We recommend that litigators pepper their presentation with strong verbs, simple sentences, and apt phrases. It might be useful to make a list of nicely turned phrases. Use them in court when the right occasion presents itself. Here are a few of our favorites:
· The accused is a formidable man, an individual of prudence and sturdy morals
· The accused has been betrayed and hung out to dry
· Senior leadership is down on this accused. You can see it from the way middle management NCOs treat him…and it clearly comes from higher up. As they say, if you want to see what the czar wants done, , watch the Cossacks.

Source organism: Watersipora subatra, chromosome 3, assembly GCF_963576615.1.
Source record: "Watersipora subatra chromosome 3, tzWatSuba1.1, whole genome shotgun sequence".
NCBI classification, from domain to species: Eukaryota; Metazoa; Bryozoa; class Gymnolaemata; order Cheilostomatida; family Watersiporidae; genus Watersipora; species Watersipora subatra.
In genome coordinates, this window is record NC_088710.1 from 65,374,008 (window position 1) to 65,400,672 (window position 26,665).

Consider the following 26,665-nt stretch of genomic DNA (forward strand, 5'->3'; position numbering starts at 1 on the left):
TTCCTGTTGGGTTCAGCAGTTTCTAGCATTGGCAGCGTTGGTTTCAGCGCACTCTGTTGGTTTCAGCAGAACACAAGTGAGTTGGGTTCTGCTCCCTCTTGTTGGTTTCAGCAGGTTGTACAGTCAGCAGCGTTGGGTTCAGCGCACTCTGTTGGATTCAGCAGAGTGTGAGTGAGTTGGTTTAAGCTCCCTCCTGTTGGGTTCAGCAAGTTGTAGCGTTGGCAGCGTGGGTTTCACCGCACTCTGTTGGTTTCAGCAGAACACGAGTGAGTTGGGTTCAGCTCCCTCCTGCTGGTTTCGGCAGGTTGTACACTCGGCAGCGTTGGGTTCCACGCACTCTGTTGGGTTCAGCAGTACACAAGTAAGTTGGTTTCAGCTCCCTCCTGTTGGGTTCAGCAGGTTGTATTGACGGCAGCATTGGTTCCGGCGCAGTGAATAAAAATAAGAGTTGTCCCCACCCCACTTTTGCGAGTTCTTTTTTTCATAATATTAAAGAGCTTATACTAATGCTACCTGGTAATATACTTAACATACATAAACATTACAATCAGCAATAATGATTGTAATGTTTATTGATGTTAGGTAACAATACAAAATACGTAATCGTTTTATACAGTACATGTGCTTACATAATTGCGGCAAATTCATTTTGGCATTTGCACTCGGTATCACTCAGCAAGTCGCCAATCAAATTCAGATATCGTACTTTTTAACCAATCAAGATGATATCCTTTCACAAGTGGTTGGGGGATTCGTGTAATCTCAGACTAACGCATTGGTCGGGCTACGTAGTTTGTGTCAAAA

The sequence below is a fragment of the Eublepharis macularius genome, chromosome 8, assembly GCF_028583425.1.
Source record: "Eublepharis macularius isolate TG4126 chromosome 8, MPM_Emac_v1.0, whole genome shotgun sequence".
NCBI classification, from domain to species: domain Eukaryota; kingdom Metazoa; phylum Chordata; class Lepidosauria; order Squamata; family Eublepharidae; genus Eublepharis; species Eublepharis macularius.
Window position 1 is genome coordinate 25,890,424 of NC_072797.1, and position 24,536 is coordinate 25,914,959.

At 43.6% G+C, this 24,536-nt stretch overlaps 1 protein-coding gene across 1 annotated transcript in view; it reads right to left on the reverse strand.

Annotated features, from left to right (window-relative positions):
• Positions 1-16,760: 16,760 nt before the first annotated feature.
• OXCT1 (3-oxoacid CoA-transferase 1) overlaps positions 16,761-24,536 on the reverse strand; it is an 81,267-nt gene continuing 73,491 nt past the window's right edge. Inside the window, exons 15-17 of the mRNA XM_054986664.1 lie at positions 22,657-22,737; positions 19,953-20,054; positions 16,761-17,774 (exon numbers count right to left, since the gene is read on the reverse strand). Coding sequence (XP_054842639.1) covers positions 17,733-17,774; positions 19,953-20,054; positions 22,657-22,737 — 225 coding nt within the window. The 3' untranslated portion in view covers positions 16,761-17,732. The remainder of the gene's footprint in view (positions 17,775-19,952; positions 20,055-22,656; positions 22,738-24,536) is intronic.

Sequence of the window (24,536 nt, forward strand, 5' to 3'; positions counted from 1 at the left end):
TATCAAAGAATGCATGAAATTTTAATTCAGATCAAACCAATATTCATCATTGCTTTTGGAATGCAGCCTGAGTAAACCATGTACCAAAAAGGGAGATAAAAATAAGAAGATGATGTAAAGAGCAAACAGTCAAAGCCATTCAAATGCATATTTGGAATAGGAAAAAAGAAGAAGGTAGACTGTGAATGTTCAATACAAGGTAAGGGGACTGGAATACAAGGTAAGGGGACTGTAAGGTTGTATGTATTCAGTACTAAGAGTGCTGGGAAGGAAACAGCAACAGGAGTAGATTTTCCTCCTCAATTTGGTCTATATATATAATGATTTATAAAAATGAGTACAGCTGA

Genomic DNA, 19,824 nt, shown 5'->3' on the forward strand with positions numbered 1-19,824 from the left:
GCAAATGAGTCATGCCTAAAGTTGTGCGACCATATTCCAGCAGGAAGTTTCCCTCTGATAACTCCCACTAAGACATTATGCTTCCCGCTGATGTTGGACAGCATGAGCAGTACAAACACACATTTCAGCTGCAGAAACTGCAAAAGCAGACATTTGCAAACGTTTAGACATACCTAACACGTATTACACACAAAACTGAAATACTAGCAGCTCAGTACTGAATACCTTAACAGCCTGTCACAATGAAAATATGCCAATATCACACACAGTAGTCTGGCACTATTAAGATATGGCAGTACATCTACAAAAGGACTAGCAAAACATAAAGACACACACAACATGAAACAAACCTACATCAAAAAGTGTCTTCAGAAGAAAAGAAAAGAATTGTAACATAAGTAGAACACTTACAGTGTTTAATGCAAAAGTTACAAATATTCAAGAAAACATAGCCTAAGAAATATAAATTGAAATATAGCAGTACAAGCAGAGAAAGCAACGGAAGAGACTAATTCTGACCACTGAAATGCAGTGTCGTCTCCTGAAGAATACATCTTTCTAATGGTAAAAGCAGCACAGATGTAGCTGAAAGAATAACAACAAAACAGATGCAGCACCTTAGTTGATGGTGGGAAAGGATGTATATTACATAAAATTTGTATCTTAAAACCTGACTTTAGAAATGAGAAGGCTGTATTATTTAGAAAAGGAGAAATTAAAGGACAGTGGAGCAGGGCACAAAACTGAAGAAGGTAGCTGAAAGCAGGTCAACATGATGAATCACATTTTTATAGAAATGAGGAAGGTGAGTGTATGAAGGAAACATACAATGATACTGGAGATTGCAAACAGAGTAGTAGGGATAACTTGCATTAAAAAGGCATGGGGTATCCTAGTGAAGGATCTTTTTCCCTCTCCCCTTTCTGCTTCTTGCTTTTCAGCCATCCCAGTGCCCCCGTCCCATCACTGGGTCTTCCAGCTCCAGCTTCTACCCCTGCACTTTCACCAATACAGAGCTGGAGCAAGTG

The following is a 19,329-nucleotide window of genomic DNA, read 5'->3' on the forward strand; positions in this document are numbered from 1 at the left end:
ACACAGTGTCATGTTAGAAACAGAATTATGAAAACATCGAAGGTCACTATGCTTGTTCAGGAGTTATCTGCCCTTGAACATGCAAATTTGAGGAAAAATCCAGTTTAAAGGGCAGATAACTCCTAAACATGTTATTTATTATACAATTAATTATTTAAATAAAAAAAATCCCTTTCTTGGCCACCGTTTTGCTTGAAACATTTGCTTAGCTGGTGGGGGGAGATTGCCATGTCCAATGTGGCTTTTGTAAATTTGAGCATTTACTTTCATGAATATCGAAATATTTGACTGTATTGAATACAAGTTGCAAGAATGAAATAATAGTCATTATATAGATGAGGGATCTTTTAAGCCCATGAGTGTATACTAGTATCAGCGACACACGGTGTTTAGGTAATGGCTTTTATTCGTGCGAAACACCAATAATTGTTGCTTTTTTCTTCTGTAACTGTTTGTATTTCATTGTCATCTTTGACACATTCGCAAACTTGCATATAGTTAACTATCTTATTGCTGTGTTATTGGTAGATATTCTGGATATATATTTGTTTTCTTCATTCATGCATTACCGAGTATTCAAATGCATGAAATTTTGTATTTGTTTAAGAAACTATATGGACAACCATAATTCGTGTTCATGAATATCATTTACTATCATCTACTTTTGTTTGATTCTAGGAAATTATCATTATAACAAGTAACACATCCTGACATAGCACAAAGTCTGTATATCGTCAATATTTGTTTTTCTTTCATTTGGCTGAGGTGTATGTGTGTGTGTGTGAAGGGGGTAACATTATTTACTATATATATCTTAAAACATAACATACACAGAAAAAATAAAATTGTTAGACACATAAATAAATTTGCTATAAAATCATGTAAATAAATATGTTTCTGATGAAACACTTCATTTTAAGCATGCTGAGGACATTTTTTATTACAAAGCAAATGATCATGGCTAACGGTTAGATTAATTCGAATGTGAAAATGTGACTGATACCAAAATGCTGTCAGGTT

· You do not turn off your problems at 1600 hours as a defense counsel. It keeps you awake nights, breaks into your mornings, and invades your coffee breaks.
· In 1434, a man in Britain left all his property to the poor, naked, and hungry. The will was set aside on the grounds that he was crazy.
· The state of Tennessee commented in Ferguson vs. Moore, 98 Tennessee 342, (1897) that if a lawyer had tears in his command, it was his professional duty to shed them on the proper occasion.
· Our sense of military discipline often atrophies our sense of indignation for what is flatly wrong
· Bureaucracy: forms, folders, folderol, and forgotten files…
· Reasonable doubt: Honest to God, I’m not sure…
· The huge majority of human beings take drugs daily –in caffeine and nicotine